Dr. Natalia Nowakowska is a Tutor & Lecturer in Early Modern History at Somerville College, University of Oxford.

Thursday, 14 October 2010

Doctor Copernicus and Q


The Death of Copernicus, A. Lesser (d.1884)

A couple of weeks ago, the History Faculty put online the new undergraduate reading lists which tutors had valiantly revised and updated over the long vacation. My own contribution was an overhauled bibliography for the European history course ‘General VIII’, which covers the action-packed years 1517-1618. At the end, in an experimental flourish, I added a new appendix – a list of fairly high-brow historical novels set in Europe, Asia and the Americas in the sixteenth and early seventeenth centuries. To my surprise, none of the colleagues who have seen the document have yet remarked, or protested, or thrown their hands up in dismay at this unorthodox fictional ending to an Oxford reading list otherwise consisting of heavy-weight research publications.


The list includes one of my favourite twentieth-century novels, Doctor Copernicus (1976) by John Banville. Banville – in his trademark luminous prose - offers a poignant rendition of the master astronomer, with perceptive and I think unmatched descriptions of the splendid seediness of papal Rome in 1500, the backwater life led by Copernicus and his fellow cathedral canons in Frombork/Frauenburg on the Baltic lagoon in Polish Prussia, of dangerous odysseys across the continent. The only other novel I know which treats sixteenth-century Europe with quite the same panoramic sweep is Q (1999), by an Italian collective writing under the name of Luther Blissett. Q is an epic imagining of the Reformation, told as a cat and mouse story of a papal agent pursuing a reformer across Christendom over four decades – there are wonderfully memorable descriptions of the ‘court’ of King Jan of Munster during the apocalyptic siege of that Anabaptist city in 1534-5, of the cosmopolitan chaos of Renaissance Venice, of heretical books smuggled through reed beds on the Italian coast.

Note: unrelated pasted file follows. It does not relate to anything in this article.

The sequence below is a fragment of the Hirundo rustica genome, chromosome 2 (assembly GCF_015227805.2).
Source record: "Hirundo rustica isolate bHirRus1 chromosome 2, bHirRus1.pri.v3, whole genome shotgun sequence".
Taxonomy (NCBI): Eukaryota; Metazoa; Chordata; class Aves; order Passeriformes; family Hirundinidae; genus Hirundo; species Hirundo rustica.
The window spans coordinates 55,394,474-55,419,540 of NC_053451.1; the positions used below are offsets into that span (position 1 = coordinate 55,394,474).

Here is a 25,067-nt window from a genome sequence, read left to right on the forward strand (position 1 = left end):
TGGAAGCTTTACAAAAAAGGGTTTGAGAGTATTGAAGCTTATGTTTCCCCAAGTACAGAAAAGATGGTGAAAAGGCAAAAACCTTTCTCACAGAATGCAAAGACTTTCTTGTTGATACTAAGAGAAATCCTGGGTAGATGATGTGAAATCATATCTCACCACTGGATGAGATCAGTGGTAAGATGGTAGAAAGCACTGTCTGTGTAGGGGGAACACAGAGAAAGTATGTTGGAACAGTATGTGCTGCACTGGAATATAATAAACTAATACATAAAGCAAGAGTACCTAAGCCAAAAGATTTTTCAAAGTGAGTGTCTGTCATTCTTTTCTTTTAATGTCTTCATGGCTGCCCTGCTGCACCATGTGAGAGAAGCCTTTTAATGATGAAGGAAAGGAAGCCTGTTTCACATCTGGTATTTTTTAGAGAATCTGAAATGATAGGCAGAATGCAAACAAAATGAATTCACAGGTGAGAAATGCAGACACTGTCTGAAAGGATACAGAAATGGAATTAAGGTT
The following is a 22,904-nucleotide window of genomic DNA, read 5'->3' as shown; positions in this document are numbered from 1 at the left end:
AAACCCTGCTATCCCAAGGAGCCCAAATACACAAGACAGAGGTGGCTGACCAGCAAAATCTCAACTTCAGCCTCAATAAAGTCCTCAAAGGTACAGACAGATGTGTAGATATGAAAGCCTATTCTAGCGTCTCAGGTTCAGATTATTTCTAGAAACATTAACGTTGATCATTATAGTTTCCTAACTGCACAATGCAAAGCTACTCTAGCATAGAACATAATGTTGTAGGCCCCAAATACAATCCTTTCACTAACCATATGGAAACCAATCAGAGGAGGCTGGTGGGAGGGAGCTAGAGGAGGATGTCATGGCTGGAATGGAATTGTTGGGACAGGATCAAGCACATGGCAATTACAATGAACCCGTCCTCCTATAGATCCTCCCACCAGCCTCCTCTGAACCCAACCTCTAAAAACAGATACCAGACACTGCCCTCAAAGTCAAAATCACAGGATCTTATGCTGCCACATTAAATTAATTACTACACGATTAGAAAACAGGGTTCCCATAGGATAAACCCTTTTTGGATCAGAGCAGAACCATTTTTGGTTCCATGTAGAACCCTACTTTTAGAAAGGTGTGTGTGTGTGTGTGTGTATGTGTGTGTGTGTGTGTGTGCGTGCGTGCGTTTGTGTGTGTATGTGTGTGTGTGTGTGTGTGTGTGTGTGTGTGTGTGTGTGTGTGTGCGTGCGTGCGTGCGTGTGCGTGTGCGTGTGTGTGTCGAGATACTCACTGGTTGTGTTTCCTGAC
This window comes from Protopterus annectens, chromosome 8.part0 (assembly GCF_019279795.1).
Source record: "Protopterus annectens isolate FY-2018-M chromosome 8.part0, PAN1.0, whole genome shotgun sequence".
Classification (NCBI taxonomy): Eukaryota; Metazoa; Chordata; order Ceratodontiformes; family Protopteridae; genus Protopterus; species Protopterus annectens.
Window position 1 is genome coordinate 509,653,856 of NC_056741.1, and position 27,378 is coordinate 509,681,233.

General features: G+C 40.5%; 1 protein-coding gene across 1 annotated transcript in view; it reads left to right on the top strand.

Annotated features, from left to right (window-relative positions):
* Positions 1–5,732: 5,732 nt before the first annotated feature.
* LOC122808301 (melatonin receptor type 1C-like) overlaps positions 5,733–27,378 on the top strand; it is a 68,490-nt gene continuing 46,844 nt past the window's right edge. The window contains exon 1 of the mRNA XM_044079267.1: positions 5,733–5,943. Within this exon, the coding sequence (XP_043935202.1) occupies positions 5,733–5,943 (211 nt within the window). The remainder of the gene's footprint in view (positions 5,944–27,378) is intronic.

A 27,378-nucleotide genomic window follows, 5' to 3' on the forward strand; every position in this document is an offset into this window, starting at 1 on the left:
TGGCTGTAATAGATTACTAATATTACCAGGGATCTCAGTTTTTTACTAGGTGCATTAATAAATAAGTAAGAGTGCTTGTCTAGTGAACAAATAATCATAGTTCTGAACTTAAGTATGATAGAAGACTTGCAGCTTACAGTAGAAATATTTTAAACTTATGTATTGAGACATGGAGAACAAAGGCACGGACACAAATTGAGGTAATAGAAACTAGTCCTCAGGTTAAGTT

Historians are often assumed to look down on historical fiction as something cheap, trashy, populist and misleading. It is certainly annoying when novels misrepresent the past in a cavalier fashion, or when they treat their human subjects in a glib, trivial or voyeuristic way. But there are plenty of serious, seriously thoughtful, novels about the early modern period which I know my colleagues read, and which I wholeheartedly feel our students should read too. Novelists like Banville and Blissett show that the events we study can inspire highly talented people other than students and professional historians to engage passionately and provocatively with the past; it does not belong exclusively to us as historians, but enjoys a broader cultural ownership. These novels also let us see a period we thought we knew well in a different way – they are not textbooks, which have to follow a more or less prescribed path through the sixteenth century, but freewheeling and left-field (sometimes radical) reinterpretations of the period. In Luther Blissett’s aptly zeitgeist reading, for example, the principal historical force in sixteenth century Europe is not princely power, or the ideas of great intellectuals, or the bubbling anger of lower social orders, but the schemes of clever bankers. Serious historical fiction and serious historical scholarship share many of the same questions, methods and ambitions; we’re all trying to say something perceptive, and new, about the period. Renaissance scholars themselves would, I think, have found the current frequent handwringing about the proper boundaries of historical fact/fiction bemusing – they knew there was a truth in poetry, and a truth in rhetoric.

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